Tuesday of the Fourth Week in Ordinary Time (I)

Official Translation

Reading 1 – Hebrews 12.1-4

Brothers and sisters:
Being surrounded then by so great a cloud of witnesses,
let us then lay aside every burden and sin which clings to us,
and let us run with perseverance in the race that is set before us,
looking to Jesus, the author and perfecter of faith,
who for the joy that was set before him, endured the cross, despising its shame,
and has sat down at the right hand of the throne of God.
Consider he who has endured against himself such contradiction by sinners,
lest you grow weary, fainting in your souls.
You have not yet resisted to the point of blood in striving against sin.

Responsorial – Psalm 22.26b-27, 28+30, 31-32 Resp. 27b

R. They shall praise the Lord who seek after him.

I will pay my vows before those who fear the Lord.
The humble shall eat and be satisfied.
They shall praise the Lord who seek after him.
May your hearts live forever.

R. They shall praise the Lord who seek after him.

All the ends of the earth
shall remember and turn to the Lord.
All the families of the nations
shall worship before him.
Only to him shall bow down
all who sleep in the earth.
All those shall bow before him,
who go down to the dust.

R. They shall praise the Lord who seek after him.

To him my soul shall live.
Posterity shall serve him.
Future generations shall be told about the Lord.
They shall declare to a people yet to be born,
his righteousness that he has done.

R. They shall praise the Lord who seek after him.

Gospel – Mark 5.21-43

When Jesus had crossed back over in the boat to the other side,
a great multitude was gathered to him; and he was by the sea.
Behold, one of the rulers of the synagogue, Jairus by name, came.
Seeing him, he fell at his feet, and begged him much, saying,
“My little daughter is at the point of death.
Please come and lay your hands on her,
that she may be made healthy, and live.”
He went with him, and a great multitude followed him.

A certain woman, who had an issue of blood for twelve years,
and had suffered many things by many physicians,
and had spent all that she had, and was no better,
but rather grew worse,
having heard the things concerning Jesus,
came up behind him in the crowd, and touched his clothes.
For she said, “If I just touch his clothes, I will be made well.”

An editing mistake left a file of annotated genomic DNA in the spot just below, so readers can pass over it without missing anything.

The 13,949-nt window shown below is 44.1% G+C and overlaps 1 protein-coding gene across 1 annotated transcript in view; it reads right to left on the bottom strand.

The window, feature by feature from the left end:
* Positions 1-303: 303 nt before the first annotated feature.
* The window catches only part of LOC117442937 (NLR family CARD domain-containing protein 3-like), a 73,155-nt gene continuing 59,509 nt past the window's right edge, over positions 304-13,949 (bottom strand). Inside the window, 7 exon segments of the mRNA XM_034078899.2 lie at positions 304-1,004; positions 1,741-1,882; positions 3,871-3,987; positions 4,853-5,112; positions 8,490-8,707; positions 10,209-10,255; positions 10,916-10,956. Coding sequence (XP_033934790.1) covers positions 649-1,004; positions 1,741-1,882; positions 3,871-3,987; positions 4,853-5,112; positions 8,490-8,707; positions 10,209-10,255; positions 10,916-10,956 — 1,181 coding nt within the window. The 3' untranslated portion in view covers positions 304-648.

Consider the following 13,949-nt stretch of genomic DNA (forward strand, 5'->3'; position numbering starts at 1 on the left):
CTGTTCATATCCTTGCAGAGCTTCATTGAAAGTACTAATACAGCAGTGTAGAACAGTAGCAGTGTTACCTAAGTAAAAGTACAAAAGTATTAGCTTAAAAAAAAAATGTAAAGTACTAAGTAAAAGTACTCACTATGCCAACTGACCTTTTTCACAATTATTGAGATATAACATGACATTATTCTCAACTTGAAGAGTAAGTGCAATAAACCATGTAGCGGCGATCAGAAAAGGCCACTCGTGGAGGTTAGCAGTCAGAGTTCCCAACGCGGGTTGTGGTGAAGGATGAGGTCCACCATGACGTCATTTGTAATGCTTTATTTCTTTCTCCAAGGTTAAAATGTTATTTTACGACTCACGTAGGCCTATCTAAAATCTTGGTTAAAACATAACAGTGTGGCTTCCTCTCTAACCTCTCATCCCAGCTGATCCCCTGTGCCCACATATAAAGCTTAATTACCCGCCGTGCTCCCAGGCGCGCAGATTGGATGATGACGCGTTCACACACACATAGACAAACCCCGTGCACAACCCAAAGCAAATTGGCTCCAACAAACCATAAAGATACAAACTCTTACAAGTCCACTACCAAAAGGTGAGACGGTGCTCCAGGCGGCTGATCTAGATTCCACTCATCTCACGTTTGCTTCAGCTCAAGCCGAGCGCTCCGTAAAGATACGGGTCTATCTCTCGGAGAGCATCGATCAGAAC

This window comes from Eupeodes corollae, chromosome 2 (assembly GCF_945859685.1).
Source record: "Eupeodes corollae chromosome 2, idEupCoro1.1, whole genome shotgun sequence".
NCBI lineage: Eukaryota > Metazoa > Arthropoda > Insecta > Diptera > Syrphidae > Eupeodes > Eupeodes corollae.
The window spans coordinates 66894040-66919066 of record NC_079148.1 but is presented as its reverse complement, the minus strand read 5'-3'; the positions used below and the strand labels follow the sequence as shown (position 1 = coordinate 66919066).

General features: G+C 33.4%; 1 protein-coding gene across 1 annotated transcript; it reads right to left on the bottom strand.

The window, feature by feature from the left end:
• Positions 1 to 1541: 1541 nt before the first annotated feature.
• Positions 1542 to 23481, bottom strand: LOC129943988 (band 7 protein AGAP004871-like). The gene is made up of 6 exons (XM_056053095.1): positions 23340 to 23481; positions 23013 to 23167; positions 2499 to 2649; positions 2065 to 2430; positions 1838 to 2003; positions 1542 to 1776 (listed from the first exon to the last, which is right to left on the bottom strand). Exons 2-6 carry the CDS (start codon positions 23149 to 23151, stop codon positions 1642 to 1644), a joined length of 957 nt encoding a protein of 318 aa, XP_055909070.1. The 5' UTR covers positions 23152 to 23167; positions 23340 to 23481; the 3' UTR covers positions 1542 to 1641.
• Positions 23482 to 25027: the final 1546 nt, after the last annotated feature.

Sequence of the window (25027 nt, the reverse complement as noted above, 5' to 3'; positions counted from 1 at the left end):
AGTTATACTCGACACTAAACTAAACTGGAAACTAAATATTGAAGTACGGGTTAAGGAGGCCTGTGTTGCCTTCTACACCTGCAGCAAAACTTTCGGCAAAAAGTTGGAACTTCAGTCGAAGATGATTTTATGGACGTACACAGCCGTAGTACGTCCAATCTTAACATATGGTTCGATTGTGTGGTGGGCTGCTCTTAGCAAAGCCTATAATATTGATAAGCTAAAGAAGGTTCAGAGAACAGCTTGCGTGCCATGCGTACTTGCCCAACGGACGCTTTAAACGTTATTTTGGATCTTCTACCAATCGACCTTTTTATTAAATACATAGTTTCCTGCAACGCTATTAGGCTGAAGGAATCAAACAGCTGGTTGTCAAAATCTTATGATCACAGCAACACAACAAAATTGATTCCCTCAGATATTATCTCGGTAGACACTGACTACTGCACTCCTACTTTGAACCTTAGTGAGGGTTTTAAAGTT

Immediately the flow of her blood was dried up,
and she felt in her body that she was healed of her affliction.
Immediately, Jesus, perceiving in himself
that the power had gone out from him,
turned around in the crowd, and asked,
“Who touched my clothes?”
His disciples said to him,
“You see the multitude pressing against you,
and you say, ‘Who touched me?’”
He looked around to see her who had done this thing.
But the woman, fearing and trembling,
knowing what had been done to her,
came and fell down before him,
and told him all the truth.
He said to her,
“Daughter, your faith has made you well.
Go in peace, and be cured of your disease.”

While he was still speaking,
people came from the synagogue ruler’s house saying,
“Your daughter is dead. Why bother the Teacher anymore?”
But Jesus, when he heard the message spoken,
immediately said to the ruler of the synagogue,
“Do not be afraid, only believe.”
He allowed no one to follow him,
except Peter, James, and John the brother of James.
He came to the synagogue ruler’s house,
and he saw an uproar, weeping, and great wailing.
When he had entered in, he said to them,
“Why do you make an uproar and weep?
The child is not dead, but is asleep.”
They ridiculed him.
But he, having put them all out,
took the father of the child,
her mother, and those who were with him,
and went in where the child was lying.
Taking the child by the hand, he said to her,
“Talitha koum!”
which translated means “Girl, I tell you, get up!”
Immediately the girl rose up and walked;
she was twelve years old.
They were amazed with great amazement.
He strictly ordered them that no one should know this,
and commanded that something should be given to her to eat.

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